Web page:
I love movies. I love writing about them. Hope you like reading what I write.
This is a very, very late review, I admit. When this movie was in cinemas for its very brief run alongside another film, I had to make a choice as to which film I would be more sorry to miss. I went with the other movie and here we are, months later with a review after having seen the movie on DVD. Good to get that cleared up.
Testament of Youth, based on the memoir of the same name, tells the story of Vera Brittain. Vera was a young woman when the First World War broke out in 1914 and through the war encountered personal tragedy unfathomable today.No man or woman is still alive who could have had the same experiences as Vera Brittain. The First World War is almost entirely beyond the stretch of human memory. As the years pass, it becomes harder and harder to capture the idea that almost an entire generation of men were killed over the course of four years.
From All Quiet on the Western Front (1929) to Steven Spielberg’s War Horse (2011), filmmakers have been dramatising this conflict. Most often the focus has been on the front line. Testament of Youth differs in that the war is shown from the perspective of a woman. The losses she suffers are beyond her reach. When she tries to do her part to save herself from suffering further, the war only doubles it again.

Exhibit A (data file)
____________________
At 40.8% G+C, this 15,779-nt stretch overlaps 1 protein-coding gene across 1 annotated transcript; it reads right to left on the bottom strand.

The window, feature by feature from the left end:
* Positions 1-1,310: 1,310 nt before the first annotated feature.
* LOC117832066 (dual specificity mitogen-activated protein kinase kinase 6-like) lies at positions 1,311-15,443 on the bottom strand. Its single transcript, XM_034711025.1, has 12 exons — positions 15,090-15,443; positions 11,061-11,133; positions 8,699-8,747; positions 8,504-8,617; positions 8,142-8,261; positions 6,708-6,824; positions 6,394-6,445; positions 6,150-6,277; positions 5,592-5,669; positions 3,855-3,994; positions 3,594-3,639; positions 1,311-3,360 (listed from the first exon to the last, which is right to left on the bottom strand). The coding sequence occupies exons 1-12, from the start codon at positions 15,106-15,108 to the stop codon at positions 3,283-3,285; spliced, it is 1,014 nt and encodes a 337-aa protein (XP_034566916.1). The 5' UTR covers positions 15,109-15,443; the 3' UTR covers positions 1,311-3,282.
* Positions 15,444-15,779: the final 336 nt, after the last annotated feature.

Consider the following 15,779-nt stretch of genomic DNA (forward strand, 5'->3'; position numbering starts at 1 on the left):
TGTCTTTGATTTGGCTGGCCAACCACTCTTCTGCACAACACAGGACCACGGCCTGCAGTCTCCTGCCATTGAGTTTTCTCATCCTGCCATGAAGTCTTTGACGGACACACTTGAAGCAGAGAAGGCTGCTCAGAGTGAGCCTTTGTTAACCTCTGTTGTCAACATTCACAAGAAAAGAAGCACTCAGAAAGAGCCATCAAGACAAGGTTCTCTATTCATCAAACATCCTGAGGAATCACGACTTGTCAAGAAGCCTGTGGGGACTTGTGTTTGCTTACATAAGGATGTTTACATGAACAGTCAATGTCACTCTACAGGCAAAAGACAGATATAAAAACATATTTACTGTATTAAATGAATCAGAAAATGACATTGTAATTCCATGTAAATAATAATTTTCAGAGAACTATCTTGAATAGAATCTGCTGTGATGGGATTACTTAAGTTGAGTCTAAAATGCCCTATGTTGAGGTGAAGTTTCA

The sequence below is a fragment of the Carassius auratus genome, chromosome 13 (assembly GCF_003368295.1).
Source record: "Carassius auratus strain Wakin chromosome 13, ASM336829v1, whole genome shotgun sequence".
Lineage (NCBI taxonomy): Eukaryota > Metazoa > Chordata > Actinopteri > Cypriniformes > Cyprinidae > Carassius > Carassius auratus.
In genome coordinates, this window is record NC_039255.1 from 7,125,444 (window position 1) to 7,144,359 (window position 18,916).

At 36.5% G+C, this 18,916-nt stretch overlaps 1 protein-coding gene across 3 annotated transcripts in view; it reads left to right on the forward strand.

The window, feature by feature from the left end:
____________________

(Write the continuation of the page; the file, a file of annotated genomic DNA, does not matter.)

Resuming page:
The way this movie is presented is fascinating. There is no point in this movie where I felt I wasn’t viewing it through the eyes of Vera. Sequences where we are shown the front line almost feel poetic. The sullen faces of young soldiers break the fourth wall and deep into the soul of the viewer. That viewer being you and the protagonist.
A trick employed to exaggerate this sense of subjectivity is something I’ve seen before in a few movies, but is used to great effect here. I call them “flash flashbacks”. When Vera feels a particular way, we see or hear a piece of her past that relates to the situation and makes us feel what she’s feeling even stronger. The reason it works so well is that we associate emotions with memories in a similar way.
Editing is a part of filmmaking I don’t often hear sufficient praise being allocated to. Stanley Kubrick himself said that the only part of cinema that makes it unique as an artform is the editing process. Luckily I found this movie’s editing inspiringly good.
Not only that, but the script which allowed for less words and more visuals and excellent direction to deliver emotional punch was very praiseworthy. The acting, too is something to behold, particularly from leading lady Kit Harrington.
I have seen few movies that capture the pain of losing those you love through a war so wonderfully. And what’s even more amazing, not one bullet is fired on-screen.
Recommended Scenario: When you are in the mood for an exceptionally moving drama.
If what I have written tells you that you would like this film, you can book tickets to see it at your local Cineworld here.